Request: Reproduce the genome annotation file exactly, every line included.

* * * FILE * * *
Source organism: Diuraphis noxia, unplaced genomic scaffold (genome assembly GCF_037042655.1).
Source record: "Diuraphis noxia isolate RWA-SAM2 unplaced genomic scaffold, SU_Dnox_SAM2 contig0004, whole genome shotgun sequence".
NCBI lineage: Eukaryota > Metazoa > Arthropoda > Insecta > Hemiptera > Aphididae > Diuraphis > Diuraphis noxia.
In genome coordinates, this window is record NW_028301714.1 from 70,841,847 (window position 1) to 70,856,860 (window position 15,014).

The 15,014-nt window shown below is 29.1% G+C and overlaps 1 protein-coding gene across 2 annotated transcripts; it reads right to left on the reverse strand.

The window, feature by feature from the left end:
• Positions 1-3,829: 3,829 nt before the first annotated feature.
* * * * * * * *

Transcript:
Source organism: Diuraphis noxia, unplaced genomic scaffold (genome assembly GCF_037042655.1).
Source record: "Diuraphis noxia isolate RWA-SAM2 unplaced genomic scaffold, SU_Dnox_SAM2 contig0004, whole genome shotgun sequence".
NCBI lineage: Eukaryota > Metazoa > Arthropoda > Insecta > Hemiptera > Aphididae > Diuraphis > Diuraphis noxia.
In genome coordinates, this window is record NW_028301714.1 from 70,841,847 (window position 1) to 70,856,860 (window position 15,014).

The 15,014-nt window shown below is 29.1% G+C and overlaps 1 protein-coding gene across 2 annotated transcripts; it reads right to left on the reverse strand.

The window, feature by feature from the left end:
• Positions 1-3,829: 3,829 nt before the first annotated feature.